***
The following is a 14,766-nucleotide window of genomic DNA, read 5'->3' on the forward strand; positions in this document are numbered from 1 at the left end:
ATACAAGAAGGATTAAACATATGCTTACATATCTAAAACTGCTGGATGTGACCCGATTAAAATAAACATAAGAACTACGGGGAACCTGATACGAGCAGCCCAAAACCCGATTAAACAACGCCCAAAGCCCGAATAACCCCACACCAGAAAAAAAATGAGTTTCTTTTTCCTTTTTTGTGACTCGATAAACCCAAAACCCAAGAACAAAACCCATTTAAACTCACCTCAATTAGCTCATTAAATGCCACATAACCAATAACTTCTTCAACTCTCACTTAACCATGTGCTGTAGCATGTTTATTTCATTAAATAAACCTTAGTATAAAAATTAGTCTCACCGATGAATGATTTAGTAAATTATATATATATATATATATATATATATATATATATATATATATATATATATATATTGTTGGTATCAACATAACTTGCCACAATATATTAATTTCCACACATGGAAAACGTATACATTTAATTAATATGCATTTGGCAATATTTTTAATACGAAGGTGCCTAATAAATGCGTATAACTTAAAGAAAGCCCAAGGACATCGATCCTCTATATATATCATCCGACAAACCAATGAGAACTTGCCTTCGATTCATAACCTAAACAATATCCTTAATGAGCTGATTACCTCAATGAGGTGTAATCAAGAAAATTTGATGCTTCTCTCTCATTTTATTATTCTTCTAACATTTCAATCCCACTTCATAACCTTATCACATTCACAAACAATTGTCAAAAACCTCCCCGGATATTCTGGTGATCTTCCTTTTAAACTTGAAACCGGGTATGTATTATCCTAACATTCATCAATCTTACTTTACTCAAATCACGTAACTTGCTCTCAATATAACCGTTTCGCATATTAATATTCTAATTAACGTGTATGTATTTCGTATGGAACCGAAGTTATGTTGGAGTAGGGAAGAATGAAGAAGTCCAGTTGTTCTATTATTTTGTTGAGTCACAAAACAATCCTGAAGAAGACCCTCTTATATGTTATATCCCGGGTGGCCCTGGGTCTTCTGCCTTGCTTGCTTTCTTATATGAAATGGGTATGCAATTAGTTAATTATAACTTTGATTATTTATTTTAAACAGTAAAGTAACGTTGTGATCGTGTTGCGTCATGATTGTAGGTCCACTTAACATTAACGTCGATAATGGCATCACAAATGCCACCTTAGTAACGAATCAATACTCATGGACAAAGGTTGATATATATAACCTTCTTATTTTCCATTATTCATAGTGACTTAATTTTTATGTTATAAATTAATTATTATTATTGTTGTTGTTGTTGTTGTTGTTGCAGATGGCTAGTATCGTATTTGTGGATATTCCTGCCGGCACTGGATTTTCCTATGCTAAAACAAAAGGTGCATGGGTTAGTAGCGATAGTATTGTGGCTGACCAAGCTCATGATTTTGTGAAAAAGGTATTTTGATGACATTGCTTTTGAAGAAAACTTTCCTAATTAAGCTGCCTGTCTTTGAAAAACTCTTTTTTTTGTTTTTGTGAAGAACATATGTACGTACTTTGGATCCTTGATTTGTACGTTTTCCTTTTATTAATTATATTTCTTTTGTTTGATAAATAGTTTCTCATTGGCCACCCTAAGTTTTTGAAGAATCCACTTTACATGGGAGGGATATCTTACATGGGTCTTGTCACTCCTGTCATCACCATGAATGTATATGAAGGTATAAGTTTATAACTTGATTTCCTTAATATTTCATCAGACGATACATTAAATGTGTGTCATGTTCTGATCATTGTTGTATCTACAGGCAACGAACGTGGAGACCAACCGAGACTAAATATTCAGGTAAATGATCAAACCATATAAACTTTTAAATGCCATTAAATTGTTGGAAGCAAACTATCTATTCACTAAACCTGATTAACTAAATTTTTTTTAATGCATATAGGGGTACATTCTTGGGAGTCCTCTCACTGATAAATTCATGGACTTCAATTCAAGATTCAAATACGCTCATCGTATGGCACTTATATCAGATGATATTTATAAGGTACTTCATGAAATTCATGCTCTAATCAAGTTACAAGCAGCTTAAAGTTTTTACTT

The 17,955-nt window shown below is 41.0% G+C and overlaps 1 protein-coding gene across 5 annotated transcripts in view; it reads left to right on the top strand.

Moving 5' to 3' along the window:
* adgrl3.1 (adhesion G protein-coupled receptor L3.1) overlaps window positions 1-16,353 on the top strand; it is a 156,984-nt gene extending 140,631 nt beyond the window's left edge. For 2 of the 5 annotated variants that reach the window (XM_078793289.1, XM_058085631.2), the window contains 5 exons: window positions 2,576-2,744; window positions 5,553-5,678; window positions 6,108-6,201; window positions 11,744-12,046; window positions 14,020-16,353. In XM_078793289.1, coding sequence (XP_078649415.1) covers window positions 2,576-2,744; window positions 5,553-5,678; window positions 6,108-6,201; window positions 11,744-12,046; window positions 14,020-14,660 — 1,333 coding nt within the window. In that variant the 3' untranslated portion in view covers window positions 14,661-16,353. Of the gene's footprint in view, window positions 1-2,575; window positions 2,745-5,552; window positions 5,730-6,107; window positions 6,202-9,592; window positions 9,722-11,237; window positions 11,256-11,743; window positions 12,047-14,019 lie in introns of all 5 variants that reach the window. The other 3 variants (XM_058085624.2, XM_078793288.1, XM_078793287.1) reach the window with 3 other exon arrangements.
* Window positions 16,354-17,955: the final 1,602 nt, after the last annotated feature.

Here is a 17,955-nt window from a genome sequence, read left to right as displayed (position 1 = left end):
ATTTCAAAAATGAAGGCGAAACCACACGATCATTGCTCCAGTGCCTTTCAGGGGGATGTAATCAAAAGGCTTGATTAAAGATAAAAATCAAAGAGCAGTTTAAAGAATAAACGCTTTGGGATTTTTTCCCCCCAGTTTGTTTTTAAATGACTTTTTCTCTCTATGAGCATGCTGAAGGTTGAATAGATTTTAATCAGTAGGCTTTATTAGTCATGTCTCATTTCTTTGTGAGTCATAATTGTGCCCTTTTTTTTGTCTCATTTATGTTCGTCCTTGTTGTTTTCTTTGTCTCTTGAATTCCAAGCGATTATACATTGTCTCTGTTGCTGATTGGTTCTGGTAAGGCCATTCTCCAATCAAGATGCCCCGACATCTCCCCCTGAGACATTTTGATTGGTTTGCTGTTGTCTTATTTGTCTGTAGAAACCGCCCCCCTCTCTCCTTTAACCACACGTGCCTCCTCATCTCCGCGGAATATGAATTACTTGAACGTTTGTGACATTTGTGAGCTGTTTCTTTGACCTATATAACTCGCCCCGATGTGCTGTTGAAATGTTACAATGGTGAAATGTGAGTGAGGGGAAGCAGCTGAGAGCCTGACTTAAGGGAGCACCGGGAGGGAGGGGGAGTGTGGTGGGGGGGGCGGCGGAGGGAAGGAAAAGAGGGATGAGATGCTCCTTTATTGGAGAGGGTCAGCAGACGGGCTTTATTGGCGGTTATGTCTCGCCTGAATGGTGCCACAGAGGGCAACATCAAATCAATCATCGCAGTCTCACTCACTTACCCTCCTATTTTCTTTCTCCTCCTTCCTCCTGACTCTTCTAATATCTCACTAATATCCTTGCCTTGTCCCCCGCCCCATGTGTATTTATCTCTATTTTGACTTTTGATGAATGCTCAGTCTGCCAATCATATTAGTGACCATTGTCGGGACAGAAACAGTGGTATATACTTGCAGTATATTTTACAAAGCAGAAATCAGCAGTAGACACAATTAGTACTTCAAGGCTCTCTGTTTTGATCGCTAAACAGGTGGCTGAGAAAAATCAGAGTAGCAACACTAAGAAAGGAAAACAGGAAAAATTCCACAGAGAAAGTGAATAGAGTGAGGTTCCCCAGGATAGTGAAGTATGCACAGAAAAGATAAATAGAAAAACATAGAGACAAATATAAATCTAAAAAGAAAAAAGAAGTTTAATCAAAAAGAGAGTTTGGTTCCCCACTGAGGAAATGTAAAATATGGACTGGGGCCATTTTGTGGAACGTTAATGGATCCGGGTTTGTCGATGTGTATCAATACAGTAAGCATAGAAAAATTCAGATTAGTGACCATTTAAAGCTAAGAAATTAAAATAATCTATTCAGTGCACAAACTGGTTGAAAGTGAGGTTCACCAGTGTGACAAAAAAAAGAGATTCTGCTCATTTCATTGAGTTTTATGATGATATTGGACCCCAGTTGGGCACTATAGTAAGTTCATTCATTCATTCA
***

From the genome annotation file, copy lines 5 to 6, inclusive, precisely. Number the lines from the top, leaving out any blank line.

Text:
* adgrl3.1 (adhesion G protein-coupled receptor L3.1) overlaps window positions 1-16,353 on the top strand; it is a 156,984-nt gene extending 140,631 nt beyond the window's left edge. For 2 of the 5 annotated variants that reach the window (XM_078793289.1, XM_058085631.2), the window contains 5 exons: window positions 2,576-2,744; window positions 5,553-5,678; window positions 6,108-6,201; window positions 11,744-12,046; window positions 14,020-16,353. In XM_078793289.1, coding sequence (XP_078649415.1) covers window positions 2,576-2,744; window positions 5,553-5,678; window positions 6,108-6,201; window positions 11,744-12,046; window positions 14,020-14,660 — 1,333 coding nt within the window. In that variant the 3' untranslated portion in view covers window positions 14,661-16,353. Of the gene's footprint in view, window positions 1-2,575; window positions 2,745-5,552; window positions 5,730-6,107; window positions 6,202-9,592; window positions 9,722-11,237; window positions 11,256-11,743; window positions 12,047-14,019 lie in introns of all 5 variants that reach the window. The other 3 variants (XM_058085624.2, XM_078793288.1, XM_078793287.1) reach the window with 3 other exon arrangements.
* Window positions 16,354-17,955: the final 1,602 nt, after the last annotated feature.